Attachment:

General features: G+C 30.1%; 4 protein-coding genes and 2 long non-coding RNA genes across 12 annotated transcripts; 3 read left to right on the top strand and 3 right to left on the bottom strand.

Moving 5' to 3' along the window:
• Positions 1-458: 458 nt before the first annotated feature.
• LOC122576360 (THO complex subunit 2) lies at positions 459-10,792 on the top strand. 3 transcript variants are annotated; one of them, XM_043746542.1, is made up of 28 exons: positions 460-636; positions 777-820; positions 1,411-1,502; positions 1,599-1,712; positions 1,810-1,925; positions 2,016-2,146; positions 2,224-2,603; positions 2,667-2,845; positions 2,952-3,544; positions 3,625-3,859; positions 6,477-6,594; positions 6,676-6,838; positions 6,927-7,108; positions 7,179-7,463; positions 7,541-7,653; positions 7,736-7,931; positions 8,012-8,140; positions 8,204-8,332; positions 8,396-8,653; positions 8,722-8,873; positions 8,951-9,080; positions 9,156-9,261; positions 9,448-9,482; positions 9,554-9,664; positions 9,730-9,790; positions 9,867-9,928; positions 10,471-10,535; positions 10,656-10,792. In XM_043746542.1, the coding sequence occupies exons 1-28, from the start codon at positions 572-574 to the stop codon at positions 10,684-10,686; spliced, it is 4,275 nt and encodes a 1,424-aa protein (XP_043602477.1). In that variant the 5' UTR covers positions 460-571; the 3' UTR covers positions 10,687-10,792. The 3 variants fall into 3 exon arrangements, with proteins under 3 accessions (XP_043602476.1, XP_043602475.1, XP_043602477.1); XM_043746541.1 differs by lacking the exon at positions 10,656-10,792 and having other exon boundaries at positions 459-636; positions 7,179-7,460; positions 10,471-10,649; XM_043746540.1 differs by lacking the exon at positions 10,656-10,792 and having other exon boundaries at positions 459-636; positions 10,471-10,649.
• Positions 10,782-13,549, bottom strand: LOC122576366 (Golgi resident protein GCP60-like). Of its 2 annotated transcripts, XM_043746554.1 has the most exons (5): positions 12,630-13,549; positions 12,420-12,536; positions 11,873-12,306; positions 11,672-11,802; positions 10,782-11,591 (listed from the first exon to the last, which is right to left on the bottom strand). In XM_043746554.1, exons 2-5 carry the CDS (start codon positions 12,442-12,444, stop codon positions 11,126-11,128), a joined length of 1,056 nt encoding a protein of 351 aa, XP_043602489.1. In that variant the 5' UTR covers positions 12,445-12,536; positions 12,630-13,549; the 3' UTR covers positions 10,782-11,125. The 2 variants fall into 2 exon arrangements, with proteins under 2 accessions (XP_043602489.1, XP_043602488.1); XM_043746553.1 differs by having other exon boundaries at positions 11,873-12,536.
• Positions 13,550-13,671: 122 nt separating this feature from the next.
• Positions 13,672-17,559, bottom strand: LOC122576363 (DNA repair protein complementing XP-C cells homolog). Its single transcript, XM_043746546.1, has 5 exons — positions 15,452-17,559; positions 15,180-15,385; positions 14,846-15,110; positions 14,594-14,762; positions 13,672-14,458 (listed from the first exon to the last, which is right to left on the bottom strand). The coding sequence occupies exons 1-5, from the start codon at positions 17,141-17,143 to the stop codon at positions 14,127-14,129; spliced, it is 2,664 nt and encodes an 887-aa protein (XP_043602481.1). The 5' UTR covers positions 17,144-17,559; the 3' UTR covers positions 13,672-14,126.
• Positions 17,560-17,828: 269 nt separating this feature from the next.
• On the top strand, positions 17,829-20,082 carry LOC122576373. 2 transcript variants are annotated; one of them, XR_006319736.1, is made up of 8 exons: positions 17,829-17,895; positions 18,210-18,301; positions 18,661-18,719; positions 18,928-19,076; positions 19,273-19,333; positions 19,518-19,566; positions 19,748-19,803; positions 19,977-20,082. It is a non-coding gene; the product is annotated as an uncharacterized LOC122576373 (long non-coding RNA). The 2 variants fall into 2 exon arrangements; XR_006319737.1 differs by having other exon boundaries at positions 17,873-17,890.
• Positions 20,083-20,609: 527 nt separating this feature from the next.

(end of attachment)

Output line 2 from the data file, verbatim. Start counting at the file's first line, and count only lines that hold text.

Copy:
Moving 5' to 3' along the window: